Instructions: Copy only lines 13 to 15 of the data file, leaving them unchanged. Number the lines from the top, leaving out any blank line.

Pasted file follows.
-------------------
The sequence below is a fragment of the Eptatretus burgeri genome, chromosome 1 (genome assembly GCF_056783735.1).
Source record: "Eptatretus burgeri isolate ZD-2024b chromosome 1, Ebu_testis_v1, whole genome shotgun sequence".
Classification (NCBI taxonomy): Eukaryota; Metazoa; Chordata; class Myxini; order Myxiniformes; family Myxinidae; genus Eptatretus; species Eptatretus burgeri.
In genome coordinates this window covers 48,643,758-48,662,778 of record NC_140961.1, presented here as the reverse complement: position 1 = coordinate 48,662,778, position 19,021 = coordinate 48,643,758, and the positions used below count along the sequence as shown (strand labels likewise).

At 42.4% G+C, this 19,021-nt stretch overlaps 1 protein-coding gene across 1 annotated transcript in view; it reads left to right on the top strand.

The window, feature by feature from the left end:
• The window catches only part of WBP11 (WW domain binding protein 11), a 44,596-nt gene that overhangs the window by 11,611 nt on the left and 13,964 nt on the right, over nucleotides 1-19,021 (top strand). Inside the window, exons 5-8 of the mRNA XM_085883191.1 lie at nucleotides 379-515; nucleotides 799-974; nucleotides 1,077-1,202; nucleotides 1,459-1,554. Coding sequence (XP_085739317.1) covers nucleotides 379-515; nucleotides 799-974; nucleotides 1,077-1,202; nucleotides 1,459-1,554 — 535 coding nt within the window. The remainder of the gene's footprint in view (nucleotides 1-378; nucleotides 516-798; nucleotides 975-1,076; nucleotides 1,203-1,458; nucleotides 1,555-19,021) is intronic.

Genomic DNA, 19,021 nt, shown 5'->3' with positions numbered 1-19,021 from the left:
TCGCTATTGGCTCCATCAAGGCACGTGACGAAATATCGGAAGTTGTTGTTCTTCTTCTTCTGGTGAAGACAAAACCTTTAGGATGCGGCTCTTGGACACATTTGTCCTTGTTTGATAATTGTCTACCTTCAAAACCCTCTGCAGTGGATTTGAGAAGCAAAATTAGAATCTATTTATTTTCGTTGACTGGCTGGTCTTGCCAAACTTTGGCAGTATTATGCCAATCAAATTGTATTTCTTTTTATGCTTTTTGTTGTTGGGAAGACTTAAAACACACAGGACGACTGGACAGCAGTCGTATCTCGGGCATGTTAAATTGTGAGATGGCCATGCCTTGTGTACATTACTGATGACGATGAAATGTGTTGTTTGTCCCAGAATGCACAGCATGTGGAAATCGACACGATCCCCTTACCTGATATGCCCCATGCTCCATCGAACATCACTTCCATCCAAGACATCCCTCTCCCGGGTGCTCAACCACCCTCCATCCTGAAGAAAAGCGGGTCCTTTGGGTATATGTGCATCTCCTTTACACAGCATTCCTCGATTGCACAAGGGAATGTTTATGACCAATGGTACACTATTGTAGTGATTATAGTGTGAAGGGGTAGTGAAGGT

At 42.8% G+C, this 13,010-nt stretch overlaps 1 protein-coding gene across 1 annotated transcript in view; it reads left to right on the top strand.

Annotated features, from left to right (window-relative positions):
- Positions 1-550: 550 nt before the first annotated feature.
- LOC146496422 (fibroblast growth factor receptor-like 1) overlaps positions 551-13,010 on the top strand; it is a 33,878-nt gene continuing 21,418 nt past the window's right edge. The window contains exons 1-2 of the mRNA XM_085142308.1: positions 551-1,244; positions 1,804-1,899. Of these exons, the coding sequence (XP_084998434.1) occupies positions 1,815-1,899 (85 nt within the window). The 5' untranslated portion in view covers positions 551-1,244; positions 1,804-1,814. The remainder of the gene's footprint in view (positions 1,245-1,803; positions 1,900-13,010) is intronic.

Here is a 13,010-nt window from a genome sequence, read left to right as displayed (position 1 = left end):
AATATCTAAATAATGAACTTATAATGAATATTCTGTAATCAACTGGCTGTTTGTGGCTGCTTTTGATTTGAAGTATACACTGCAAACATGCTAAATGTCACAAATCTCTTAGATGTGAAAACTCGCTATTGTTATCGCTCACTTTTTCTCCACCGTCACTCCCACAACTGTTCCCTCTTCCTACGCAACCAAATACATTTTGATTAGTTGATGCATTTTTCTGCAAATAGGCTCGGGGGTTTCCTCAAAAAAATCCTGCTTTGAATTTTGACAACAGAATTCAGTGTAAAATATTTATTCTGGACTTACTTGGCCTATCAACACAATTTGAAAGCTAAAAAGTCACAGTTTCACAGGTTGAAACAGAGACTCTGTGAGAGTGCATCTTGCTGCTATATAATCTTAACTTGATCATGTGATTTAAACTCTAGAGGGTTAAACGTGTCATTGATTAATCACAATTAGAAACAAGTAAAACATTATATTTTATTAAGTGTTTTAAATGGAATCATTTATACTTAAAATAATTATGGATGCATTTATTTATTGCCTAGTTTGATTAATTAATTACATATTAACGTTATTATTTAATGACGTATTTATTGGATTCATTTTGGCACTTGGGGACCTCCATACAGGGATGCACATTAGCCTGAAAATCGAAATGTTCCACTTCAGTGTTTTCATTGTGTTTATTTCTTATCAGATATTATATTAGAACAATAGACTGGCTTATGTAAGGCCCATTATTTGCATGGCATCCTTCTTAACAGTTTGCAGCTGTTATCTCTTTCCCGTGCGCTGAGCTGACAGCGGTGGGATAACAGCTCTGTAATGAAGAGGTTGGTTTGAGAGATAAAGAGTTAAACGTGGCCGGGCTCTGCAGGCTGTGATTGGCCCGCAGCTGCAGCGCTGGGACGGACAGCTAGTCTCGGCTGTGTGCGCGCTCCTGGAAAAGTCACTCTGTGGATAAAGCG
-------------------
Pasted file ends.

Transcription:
- LOC146496422 (fibroblast growth factor receptor-like 1) overlaps positions 551-13,010 on the top strand; it is a 33,878-nt gene continuing 21,418 nt past the window's right edge. The window contains exons 1-2 of the mRNA XM_085142308.1: positions 551-1,244; positions 1,804-1,899. Of these exons, the coding sequence (XP_084998434.1) occupies positions 1,815-1,899 (85 nt within the window). The 5' untranslated portion in view covers positions 551-1,244; positions 1,804-1,814. The remainder of the gene's footprint in view (positions 1,245-1,803; positions 1,900-13,010) is intronic.

Here is a 13,010-nt window from a genome sequence, read left to right as displayed (position 1 = left end):
AATATCTAAATAATGAACTTATAATGAATATTCTGTAATCAACTGGCTGTTTGTGGCTGCTTTTGATTTGAAGTATACACTGCAAACATGCTAAATGTCACAAATCTCTTAGATGTGAAAACTCGCTATTGTTATCGCTCACTTTTTCTCCACCGTCACTCCCACAACTGTTCCCTCTTCCTACGCAACCAAATACATTTTGATTAGTTGATGCATTTTTCTGCAAATAGGCTCGGGGGTTTCCTCAAAAAAATCCTGCTTTGAATTTTGACAACAGAATTCAGTGTAAAATATTTATTCTGGACTTACTTGGCCTATCAACACAATTTGAAAGCTAAAAAGTCACAGTTTCACAGGTTGAAACAGAGACTCTGTGAGAGTGCATCTTGCTGCTATATAATCTTAACTTGATCATGTGATTTAAACTCTAGAGGGTTAAACGTGTCATTGATTAATCACAATTAGAAACAAGTAAAACATTATATTTTATTAAGTGTTTTAAATGGAATCATTTATACTTAAAATAATTATGGATGCATTTATTTATTGCCTAGTTTGATTAATTAATTACATATTAACGTTATTATTTAATGACGTATTTATTGGATTCATTTTGGCACTTGGGGACCTCCATACAGGGATGCACATTAGCCTGAAAATCGAAATGTTCCACTTCAGTGTTTTCATTGTGTTTATTTCTTATCAGATATTATATTAGAACAATAGACTGGCTTATGTAAGGCCCATTATTTGCATGGCATCCTTCTTAACAGTTTGCAGCTGTTATCTCTTTCCCGTGCGCTGAGCTGACAGCGGTGGGATAACAGCTCTGTAATGAAGAGGTTGGTTTGAGAGATAAAGAGTTAAACGTGGCCGGGCTCTGCAGGCTGTGATTGGCCCGCAGCTGCAGCGCTGGGACGGACAGCTAGTCTCGGCTGTGTGCGCGCTCCTGGAAAAGTCACTCTGTGGATAAAGCG